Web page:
Doctor: Girl’s death was ‘call to action’
The death of an 8-year-old girl last May has sparked a recent organized effort to combat domestic violence in Asheville and Buncombe County.
Buncombe County health practitioners, law enforcement, area leaders and support agencies met in July at Mission Hospital to begin to address the problem of violence against women and children in the county.
As part of the group’s zero tolerance of domestic violence, participants identified three immediate responses: to complete a safety assessment, including what data is available and what evidence exists regarding the effectiveness of current or proposed strategies; to identify innovative prevention strategies and evaluate the idea of a community-wide collaborative response to domestic violence and sexual violence.
Subcommittees working on each of those areas and have met numerous times within the past couple of months. The next meeting of the full group will be Oct. 1, though the location has yet to be determined.
Dr. Kellett Letson, chairman of the OB-GYN division of Mountain Area Health Education Center, in Asheville, prompted the effort. Letson said he was moved to action after the tragic death of Erica Phillips in May. Phillips and her mother, Jennifer Simpson, were run down by Simpson’s fiancé as they walked along Smokey Park Highway in Candler, according to police reports.
Reports said that Simpson and her fiancé, Harry Kimmons, 27, of Candler, had been arguing in the parking lot of the Candler Bi-Lo grocery store. When the argument escalated, Simpson and her daughter got out of Kimmons’ vehicle and began walking westbound. A short time later, Kimmons struck Simpson and her daughter with his vehicle, reports said.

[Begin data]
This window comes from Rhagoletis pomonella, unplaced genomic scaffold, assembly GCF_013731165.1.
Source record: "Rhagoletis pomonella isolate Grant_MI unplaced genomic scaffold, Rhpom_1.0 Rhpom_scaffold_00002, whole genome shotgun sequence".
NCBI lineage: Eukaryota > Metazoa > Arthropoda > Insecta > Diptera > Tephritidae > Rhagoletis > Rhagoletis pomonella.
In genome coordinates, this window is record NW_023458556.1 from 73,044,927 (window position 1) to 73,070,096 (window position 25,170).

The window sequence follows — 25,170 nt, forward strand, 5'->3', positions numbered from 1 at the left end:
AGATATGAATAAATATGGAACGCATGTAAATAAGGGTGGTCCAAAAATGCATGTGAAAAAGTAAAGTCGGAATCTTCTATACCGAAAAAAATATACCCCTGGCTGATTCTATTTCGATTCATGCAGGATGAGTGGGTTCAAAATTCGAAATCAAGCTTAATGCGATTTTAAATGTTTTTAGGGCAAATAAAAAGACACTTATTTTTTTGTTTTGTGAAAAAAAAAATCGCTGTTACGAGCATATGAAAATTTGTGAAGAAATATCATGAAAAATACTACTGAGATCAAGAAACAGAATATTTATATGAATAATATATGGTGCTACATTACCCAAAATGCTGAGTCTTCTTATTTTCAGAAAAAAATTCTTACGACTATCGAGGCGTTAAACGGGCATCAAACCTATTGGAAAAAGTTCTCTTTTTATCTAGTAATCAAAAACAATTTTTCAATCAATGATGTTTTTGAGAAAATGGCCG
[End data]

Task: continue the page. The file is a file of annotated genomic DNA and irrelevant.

Phillips died shortly after transport to Mission Hospital. Simpson suffered head trauma and multiple broken bones to her lower extremities, according to published reports.
“That tragedy in Candler was somewhat of a call to action; however, the problem is in every community and in way, way too many households,” Letson said. “As an OB-GYN, I see the direct and indirect consequences of domestic violence.”
A community-wide approach is essential to addressing domestic violence, he said. Neighbors must contact the police when they hear violent fights; teachers must be alert to signs indicating that students have witnessed or experienced violence at home; medical professionals can help by talking to victims of violence they treat; and members of the clergy can discuss options available to victims of domestic violence.
“I think it takes us all working together to change the culture and attitude within our community,” Letson said. “If the goal is to provide services to victims of domestic violence, we can do more if we work together.”
Helpmate has experienced a significant increase in the need for the services of the Asheville-based agency that assists victims of domestic violence, said Valerie Collins, executive director. The organization provided services to 1,615 individuals from July 1, 2011, to June 30, 2012, and provided emergency shelter to 97 women and 67 children.
“A lot of women seek help in different ways; not all come to Helpmate,” Collins said.
“I’m very excited about this particular direction to address domestic violence,” she said of the united initiative, which also includes Buncombe County Health and Human Services, the YWCA of Asheville, the Buncombe County district attorney’s office, the United Way of Asheville and Buncombe County, Our VOICE, Watershed Capital, Western Highlands Network, Child Abuse Prevention Services, Pisgah Legal Services and others. “Our approach will be centered around the victim’s point of view.”
“One thing this group can accomplish is to give us the tools we need to help prevent domestic violence and to make our community a safer place for women and children,” Letson said.
Find out more
For more information, visit Helpmate’s website or call the office at 828-254-2968. If you are in crisis and need help, call the 24-hour crisis line at 828-254-0516. Help is free and confidential.